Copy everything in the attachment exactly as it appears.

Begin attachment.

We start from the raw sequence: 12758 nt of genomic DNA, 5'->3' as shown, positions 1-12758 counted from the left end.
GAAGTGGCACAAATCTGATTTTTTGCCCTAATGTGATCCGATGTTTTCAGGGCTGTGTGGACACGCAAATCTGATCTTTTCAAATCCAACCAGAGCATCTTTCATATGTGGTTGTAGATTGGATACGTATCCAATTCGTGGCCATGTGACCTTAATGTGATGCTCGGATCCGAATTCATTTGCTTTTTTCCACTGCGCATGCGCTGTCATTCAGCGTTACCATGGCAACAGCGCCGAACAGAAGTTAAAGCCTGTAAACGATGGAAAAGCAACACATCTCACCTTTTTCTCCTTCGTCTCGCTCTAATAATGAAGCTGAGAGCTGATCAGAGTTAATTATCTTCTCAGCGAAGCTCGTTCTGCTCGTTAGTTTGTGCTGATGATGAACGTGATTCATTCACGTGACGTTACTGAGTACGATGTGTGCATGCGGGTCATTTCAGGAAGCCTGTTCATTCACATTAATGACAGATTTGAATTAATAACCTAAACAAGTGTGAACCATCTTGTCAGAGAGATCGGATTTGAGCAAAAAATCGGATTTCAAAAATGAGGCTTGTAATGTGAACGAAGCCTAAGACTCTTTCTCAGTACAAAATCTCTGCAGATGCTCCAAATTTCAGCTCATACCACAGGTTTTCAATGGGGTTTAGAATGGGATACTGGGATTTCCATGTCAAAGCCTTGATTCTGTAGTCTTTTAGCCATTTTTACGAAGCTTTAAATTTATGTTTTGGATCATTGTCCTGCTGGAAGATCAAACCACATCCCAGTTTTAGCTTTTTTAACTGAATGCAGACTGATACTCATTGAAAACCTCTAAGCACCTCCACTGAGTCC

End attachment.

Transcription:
We start from the raw sequence: 12758 nt of genomic DNA, 5'->3' as shown, positions 1-12758 counted from the left end.
GAAGTGGCACAAATCTGATTTTTTGCCCTAATGTGATCCGATGTTTTCAGGGCTGTGTGGACACGCAAATCTGATCTTTTCAAATCCAACCAGAGCATCTTTCATATGTGGTTGTAGATTGGATACGTATCCAATTCGTGGCCATGTGACCTTAATGTGATGCTCGGATCCGAATTCATTTGCTTTTTTCCACTGCGCATGCGCTGTCATTCAGCGTTACCATGGCAACAGCGCCGAACAGAAGTTAAAGCCTGTAAACGATGGAAAAGCAACACATCTCACCTTTTTCTCCTTCGTCTCGCTCTAATAATGAAGCTGAGAGCTGATCAGAGTTAATTATCTTCTCAGCGAAGCTCGTTCTGCTCGTTAGTTTGTGCTGATGATGAACGTGATTCATTCACGTGACGTTACTGAGTACGATGTGTGCATGCGGGTCATTTCAGGAAGCCTGTTCATTCACATTAATGACAGATTTGAATTAATAACCTAAACAAGTGTGAACCATCTTGTCAGAGAGATCGGATTTGAGCAAAAAATCGGATTTCAAAAATGAGGCTTGTAATGTGAACGAAGCCTAAGACTCTTTCTCAGTACAAAATCTCTGCAGATGCTCCAAATTTCAGCTCATACCACAGGTTTTCAATGGGGTTTAGAATGGGATACTGGGATTTCCATGTCAAAGCCTTGATTCTGTAGTCTTTTAGCCATTTTTACGAAGCTTTAAATTTATGTTTTGGATCATTGTCCTGCTGGAAGATCAAACCACATCCCAGTTTTAGCTTTTTTAACTGAATGCAGACTGATACTCATTGAAAACCTCTAAGCACCTCCACTGAGTCC